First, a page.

So which countries typically require an American to go through the hassle of applying for a visa through their Consulate or Embassy? Russia, Vietnam, many African countries, China and Brazil, to name a few. But a couple of these also have silver linings as Brazil will grant a visa waiver from June -September 2016 due to the Olympic Games and China has a “72 hour visa free” policy if you stop in certain cities (Beijing) and are continuing on to certain countries (oddly Hong Kong is one).
So now you know-the United States is not the world’s strongest passport-it is tied for fourth (with three other countries) and is weaker than 7 other country passports.
There are many reasons for countries to require visas: security, revenue, political. In my opinion, many of the the weaker economies and underdeveloped countries should not require visas -after all, tourism is one of the quickest and easiest ways to generate revenue and at times people will choose to travel to a country with no visa requirement as opposed to going through the hassle, cost and time it takes to get one. What are your thoughts?
Having been actively “travel hacking” for the past few years, I have learned many things. First and foremost of these is the principle of “earn and burn” aka “your airline frequent flier miles and credit card points will not be worth more tomorrow”. I have also learned that the best way to maximize the value of your points or miles is to redeem them for first and business class international airline tickets at the “saver level”. After all, are your 150K miles more valuable when you exchange them for a $500 television set or a $12,000 first class round trip ticket from the USA to Hong Kong? Nothing against the television set for a non-traveler, just not a good value proposition!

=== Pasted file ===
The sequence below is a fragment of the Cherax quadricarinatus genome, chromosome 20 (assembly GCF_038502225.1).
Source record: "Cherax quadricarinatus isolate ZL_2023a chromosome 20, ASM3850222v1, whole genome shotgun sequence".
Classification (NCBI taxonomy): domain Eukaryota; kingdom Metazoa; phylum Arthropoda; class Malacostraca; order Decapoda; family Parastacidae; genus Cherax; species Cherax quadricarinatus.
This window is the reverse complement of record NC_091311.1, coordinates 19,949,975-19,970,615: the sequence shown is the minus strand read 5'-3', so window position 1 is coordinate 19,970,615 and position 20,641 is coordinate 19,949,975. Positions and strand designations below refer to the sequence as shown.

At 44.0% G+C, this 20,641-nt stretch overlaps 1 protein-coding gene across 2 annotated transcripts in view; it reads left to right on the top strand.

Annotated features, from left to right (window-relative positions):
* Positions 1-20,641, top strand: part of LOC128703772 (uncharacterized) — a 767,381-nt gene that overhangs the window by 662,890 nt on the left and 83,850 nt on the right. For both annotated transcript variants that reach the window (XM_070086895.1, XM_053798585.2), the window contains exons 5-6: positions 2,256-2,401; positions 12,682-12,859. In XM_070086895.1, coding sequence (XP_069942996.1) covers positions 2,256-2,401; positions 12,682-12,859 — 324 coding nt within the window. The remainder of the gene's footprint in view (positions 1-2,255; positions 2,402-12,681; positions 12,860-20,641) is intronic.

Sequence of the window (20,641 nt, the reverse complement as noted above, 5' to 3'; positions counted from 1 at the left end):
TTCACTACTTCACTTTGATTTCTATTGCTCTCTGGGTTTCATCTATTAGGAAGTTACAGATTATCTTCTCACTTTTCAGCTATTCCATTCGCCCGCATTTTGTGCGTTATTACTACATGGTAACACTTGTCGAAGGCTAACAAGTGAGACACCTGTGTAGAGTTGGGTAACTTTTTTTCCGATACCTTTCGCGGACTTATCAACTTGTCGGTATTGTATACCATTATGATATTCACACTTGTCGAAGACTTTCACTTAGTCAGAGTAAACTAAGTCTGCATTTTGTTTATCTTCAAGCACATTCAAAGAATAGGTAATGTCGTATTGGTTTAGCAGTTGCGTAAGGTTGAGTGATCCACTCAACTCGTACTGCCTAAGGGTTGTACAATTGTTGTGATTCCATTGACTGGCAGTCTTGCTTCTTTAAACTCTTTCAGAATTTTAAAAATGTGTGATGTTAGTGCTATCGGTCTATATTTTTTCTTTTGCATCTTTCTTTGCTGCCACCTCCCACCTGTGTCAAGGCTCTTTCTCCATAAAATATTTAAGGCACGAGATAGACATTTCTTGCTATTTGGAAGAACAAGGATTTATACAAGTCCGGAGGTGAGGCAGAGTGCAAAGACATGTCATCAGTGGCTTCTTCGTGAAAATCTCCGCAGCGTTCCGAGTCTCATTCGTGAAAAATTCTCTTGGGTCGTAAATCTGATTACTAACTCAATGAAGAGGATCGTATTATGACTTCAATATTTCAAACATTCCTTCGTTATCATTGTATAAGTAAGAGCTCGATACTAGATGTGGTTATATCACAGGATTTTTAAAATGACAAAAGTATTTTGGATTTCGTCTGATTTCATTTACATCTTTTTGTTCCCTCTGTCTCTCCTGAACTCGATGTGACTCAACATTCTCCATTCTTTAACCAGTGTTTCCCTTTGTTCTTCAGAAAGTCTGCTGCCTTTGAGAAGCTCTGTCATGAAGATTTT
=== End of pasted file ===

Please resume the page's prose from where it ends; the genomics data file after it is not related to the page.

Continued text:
With that in mind, I just booked the following business class itinerary:
New York to Montreal (connection) one hour flight in economy class, possibly will be upgraded
Montreal to Istanbul (business class flat bed seat), 9.5 hour flight
Istanbul to Lisbon (connection) business class seat, 5 hour flight
Lisbon to Marrakech (economy only plane) 2.5 hour flight
Barcelona to New York (business class flight) 8 hour flight
I will be responsible for filling in the blanks, i.e., getting from Marrakech to Barcelona and any other side trips but my point is this: the above award is a single award redemption, making use of a stopover in Istanbul for as long as I want and my destination as Marrakech. As a result, I am taking 3 trips instead of one, seeing Turkey, Marrakech and Barcelona (Asia, Europe and Africa). My international business class itinerary cost me 140K points plus about $50 in taxes. Compare this to a 2 hour flight in domestic (peanuts and a Coke) business class from New York to Chicago at the standard award level- 100k miles and $24.
As Nelson Mandela said, “If you talk to a man in a language he understands, that goes to his head. If you talk to him in his language, it goes to his heart.” And according to Saint Augustine, “The world is a book and those who do not travel read only one page.” Languages and travel-the perfect combination. While there are plenty of blogs on either, there are hardly any which focus on both. This is the purpose of Gringo with the lingo-to teach you to travel in comfort and style in a smarter, better way while appreciating, learning some words and phrases in, or even studying, the languages of your destination. This will only make your trips much more authentic, worthwhile and rewarding! And just maybe, it will ignite a life-long desire (as it has for me) to make travel and language not only a destination, but a journey.